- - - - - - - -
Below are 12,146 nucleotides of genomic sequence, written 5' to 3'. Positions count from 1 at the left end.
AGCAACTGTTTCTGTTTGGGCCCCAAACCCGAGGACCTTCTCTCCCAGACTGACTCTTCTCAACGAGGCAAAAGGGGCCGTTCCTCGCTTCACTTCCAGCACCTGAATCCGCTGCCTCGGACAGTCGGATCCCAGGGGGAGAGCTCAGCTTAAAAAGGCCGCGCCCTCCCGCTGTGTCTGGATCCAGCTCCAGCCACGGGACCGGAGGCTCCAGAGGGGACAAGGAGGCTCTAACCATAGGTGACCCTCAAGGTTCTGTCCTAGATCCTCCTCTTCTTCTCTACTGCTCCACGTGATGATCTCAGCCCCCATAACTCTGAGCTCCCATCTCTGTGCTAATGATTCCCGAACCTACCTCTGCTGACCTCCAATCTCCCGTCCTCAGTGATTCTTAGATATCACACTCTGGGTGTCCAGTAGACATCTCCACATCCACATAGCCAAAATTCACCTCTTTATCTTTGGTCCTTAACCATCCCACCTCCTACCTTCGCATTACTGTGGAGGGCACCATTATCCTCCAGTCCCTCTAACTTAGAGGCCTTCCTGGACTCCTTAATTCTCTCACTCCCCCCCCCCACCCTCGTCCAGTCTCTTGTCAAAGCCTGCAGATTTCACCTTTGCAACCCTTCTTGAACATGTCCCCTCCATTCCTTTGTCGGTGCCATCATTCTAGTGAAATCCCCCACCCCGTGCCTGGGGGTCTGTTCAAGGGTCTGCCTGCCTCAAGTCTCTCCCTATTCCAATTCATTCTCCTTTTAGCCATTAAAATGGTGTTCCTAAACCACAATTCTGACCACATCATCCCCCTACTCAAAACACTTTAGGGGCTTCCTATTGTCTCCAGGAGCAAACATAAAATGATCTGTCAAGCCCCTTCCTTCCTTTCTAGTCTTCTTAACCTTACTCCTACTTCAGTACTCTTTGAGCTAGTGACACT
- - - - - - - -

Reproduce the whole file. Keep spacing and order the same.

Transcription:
Below are 12,146 nucleotides of genomic sequence, written 5' to 3'. Positions count from 1 at the left end.
AGCAACTGTTTCTGTTTGGGCCCCAAACCCGAGGACCTTCTCTCCCAGACTGACTCTTCTCAACGAGGCAAAAGGGGCCGTTCCTCGCTTCACTTCCAGCACCTGAATCCGCTGCCTCGGACAGTCGGATCCCAGGGGGAGAGCTCAGCTTAAAAAGGCCGCGCCCTCCCGCTGTGTCTGGATCCAGCTCCAGCCACGGGACCGGAGGCTCCAGAGGGGACAAGGAGGCTCTAACCATAGGTGACCCTCAAGGTTCTGTCCTAGATCCTCCTCTTCTTCTCTACTGCTCCACGTGATGATCTCAGCCCCCATAACTCTGAGCTCCCATCTCTGTGCTAATGATTCCCGAACCTACCTCTGCTGACCTCCAATCTCCCGTCCTCAGTGATTCTTAGATATCACACTCTGGGTGTCCAGTAGACATCTCCACATCCACATAGCCAAAATTCACCTCTTTATCTTTGGTCCTTAACCATCCCACCTCCTACCTTCGCATTACTGTGGAGGGCACCATTATCCTCCAGTCCCTCTAACTTAGAGGCCTTCCTGGACTCCTTAATTCTCTCACTCCCCCCCCCCACCCTCGTCCAGTCTCTTGTCAAAGCCTGCAGATTTCACCTTTGCAACCCTTCTTGAACATGTCCCCTCCATTCCTTTGTCGGTGCCATCATTCTAGTGAAATCCCCCACCCCGTGCCTGGGGGTCTGTTCAAGGGTCTGCCTGCCTCAAGTCTCTCCCTATTCCAATTCATTCTCCTTTTAGCCATTAAAATGGTGTTCCTAAACCACAATTCTGACCACATCATCCCCCTACTCAAAACACTTTAGGGGCTTCCTATTGTCTCCAGGAGCAAACATAAAATGATCTGTCAAGCCCCTTCCTTCCTTTCTAGTCTTCTTAACCTTACTCCTACTTCAGTACTCTTTGAGCTAGTGACACT